McClenty Hunter Jr. seeks and finds on “The Groove Hunter”


Drummer McClenty Hunter might not be a household name for some, but he should be. In jazz, and arguably other genres, drummers are sometimes taken for granted. On his latest album, “The Groove Hunter” the jazz veteran mixes classics with originals. Regardless of what kind of music he plays, Hunter’s ability for playing shuffle grooves and other types of beats shines through. “The Groove Hunter” will be available May 4, 2018. Audiences can get it from iTunes, CD Baby, and Amazon.

“The Groove Hunter” finds Hunter turning classics such as Stevie Wonder’s “That Girl,” and others into jazz gold.

About McClenty Hunter Jr.

Howard University-educated McClenty Hunter Jr. studied under Grady Tate. After completing his studies at Howard, Hunter went to Juilliard and earned a masters degree there. His development as a professional musician was crafted while working as a musician with Darin Atwater’s Soulful Symphony in Maryland. His development as a performer continued when Hunter became a part of Kenny Garnett’s quintet. The group would come to be nominated for Grammy Awards. Hunter also performed with Lou Donaldson, Eric Reed, Curtis Fuller, Javon Jackson and others.

For the past ten years, Hunter has been making a name for himself in New York City. His latest release shows his ability to make classics out of almost any song. This is particularly telling when the tune did not begin as a jazz song.

While Hunter’s drumming is beyond thoughtful, the ways in which the songs work together are masterful as well. His ensemble is completed by a virtual jazz whos-who of performers. Dave Stryker, Christian Sands, Corcoran Holt, Eric Wheeler and others bring with them decades of experience.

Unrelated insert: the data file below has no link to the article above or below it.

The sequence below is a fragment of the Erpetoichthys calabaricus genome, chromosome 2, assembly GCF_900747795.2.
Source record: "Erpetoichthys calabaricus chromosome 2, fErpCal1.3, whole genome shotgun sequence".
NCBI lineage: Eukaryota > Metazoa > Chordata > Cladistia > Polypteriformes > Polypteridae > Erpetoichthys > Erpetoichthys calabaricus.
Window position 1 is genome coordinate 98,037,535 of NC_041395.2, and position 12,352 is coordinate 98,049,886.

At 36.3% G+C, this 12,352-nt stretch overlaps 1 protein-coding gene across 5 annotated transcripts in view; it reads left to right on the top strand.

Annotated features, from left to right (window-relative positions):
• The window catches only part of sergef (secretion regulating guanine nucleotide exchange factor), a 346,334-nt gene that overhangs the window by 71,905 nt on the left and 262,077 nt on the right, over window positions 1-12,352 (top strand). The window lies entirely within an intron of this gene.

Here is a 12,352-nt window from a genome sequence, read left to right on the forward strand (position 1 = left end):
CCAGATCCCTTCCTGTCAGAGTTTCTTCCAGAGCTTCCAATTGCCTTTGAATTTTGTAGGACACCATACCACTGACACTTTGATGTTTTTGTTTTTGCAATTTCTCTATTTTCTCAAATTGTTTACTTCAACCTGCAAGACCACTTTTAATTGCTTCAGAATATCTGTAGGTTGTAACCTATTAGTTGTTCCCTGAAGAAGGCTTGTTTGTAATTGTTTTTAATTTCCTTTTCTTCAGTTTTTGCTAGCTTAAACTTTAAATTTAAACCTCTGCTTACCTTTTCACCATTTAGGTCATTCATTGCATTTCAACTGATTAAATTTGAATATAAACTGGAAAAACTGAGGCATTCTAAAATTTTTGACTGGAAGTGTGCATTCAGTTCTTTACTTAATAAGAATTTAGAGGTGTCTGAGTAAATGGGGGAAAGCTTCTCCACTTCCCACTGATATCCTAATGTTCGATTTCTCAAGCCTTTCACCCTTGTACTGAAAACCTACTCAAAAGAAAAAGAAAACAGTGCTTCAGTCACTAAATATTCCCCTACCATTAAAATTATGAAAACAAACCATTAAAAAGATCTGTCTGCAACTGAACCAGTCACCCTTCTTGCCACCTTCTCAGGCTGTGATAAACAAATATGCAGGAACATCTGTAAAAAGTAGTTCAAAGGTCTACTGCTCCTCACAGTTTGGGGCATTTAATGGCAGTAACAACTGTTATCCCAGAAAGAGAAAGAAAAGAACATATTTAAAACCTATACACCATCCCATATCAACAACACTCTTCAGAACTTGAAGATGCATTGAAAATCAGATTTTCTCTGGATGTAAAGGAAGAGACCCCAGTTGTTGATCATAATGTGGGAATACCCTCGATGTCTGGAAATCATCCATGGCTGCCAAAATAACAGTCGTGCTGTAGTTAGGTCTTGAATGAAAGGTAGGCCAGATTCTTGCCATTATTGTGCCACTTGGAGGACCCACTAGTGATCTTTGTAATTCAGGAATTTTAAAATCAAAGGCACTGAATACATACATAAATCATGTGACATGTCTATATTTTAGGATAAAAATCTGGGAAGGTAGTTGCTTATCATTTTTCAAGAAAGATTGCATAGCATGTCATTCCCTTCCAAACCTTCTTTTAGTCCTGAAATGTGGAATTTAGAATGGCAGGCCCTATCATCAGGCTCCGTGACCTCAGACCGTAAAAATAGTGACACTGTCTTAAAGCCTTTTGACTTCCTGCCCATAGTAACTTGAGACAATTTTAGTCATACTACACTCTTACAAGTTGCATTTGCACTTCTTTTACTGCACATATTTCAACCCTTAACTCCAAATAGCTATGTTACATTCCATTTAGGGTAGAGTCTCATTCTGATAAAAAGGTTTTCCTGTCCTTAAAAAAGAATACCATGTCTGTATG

“That Girl” by McClenty Hunter

There is so much that can be said about Stevie Wonder’s classic. The groove-rich confidence of the narrator describing a young woman who he is certain thinks could have his love if she wanted it. The pair’s romantic telethapy results in the woman’s soul crying out, and the narrator having heard every word.

The song begins with a spirited drum motif. The guitar plays what is the lyrical line in the original. The bass echoes it. Hunter’s version is faster but no less nuanced than the original. There are guitar and piano showcases in the middle of the song, but the rhythms of the original sound as if they are being played somewhere in this song at all times. A peppy, swinging feel develops such as the one found in Van Morrison’s “Moondance.”

The songs Hunter presents on “The Groove Hunter” are classic, groove-rich, and in some cases fun. They are a mix of fast and slow, original and cover. “The Groove Hunter” should prove an essential part of jazz aficionados’ collections.


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